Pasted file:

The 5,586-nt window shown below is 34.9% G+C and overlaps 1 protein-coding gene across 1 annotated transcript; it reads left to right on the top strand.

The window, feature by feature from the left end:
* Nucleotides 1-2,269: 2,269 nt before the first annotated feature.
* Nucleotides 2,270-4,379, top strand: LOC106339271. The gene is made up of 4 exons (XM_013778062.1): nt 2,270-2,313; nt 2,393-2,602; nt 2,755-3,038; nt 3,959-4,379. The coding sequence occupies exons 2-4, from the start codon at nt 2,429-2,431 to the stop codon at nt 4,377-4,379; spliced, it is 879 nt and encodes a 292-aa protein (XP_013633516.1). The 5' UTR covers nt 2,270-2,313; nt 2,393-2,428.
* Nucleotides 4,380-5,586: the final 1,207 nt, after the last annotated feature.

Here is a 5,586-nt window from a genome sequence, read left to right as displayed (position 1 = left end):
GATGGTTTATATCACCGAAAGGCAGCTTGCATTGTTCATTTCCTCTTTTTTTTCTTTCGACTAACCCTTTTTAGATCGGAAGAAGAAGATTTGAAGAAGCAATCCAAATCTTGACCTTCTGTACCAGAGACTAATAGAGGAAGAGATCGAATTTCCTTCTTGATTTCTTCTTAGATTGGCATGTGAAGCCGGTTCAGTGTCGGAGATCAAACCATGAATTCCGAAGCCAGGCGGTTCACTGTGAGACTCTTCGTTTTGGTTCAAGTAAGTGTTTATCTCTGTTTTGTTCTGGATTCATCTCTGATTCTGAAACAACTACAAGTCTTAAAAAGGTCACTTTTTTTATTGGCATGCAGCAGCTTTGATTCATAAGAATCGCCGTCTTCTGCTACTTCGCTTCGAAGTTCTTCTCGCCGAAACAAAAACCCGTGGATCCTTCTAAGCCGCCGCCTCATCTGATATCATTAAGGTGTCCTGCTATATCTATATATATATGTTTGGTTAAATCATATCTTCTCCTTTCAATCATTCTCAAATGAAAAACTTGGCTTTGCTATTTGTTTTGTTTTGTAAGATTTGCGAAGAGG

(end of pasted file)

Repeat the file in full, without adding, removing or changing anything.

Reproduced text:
The 5,586-nt window shown below is 34.9% G+C and overlaps 1 protein-coding gene across 1 annotated transcript; it reads left to right on the top strand.

The window, feature by feature from the left end:
* Nucleotides 1-2,269: 2,269 nt before the first annotated feature.
* Nucleotides 2,270-4,379, top strand: LOC106339271. The gene is made up of 4 exons (XM_013778062.1): nt 2,270-2,313; nt 2,393-2,602; nt 2,755-3,038; nt 3,959-4,379. The coding sequence occupies exons 2-4, from the start codon at nt 2,429-2,431 to the stop codon at nt 4,377-4,379; spliced, it is 879 nt and encodes a 292-aa protein (XP_013633516.1). The 5' UTR covers nt 2,270-2,313; nt 2,393-2,428.
* Nucleotides 4,380-5,586: the final 1,207 nt, after the last annotated feature.

Here is a 5,586-nt window from a genome sequence, read left to right as displayed (position 1 = left end):
GATGGTTTATATCACCGAAAGGCAGCTTGCATTGTTCATTTCCTCTTTTTTTTCTTTCGACTAACCCTTTTTAGATCGGAAGAAGAAGATTTGAAGAAGCAATCCAAATCTTGACCTTCTGTACCAGAGACTAATAGAGGAAGAGATCGAATTTCCTTCTTGATTTCTTCTTAGATTGGCATGTGAAGCCGGTTCAGTGTCGGAGATCAAACCATGAATTCCGAAGCCAGGCGGTTCACTGTGAGACTCTTCGTTTTGGTTCAAGTAAGTGTTTATCTCTGTTTTGTTCTGGATTCATCTCTGATTCTGAAACAACTACAAGTCTTAAAAAGGTCACTTTTTTTATTGGCATGCAGCAGCTTTGATTCATAAGAATCGCCGTCTTCTGCTACTTCGCTTCGAAGTTCTTCTCGCCGAAACAAAAACCCGTGGATCCTTCTAAGCCGCCGCCTCATCTGATATCATTAAGGTGTCCTGCTATATCTATATATATATGTTTGGTTAAATCATATCTTCTCCTTTCAATCATTCTCAAATGAAAAACTTGGCTTTGCTATTTGTTTTGTTTTGTAAGATTTGCGAAGAGG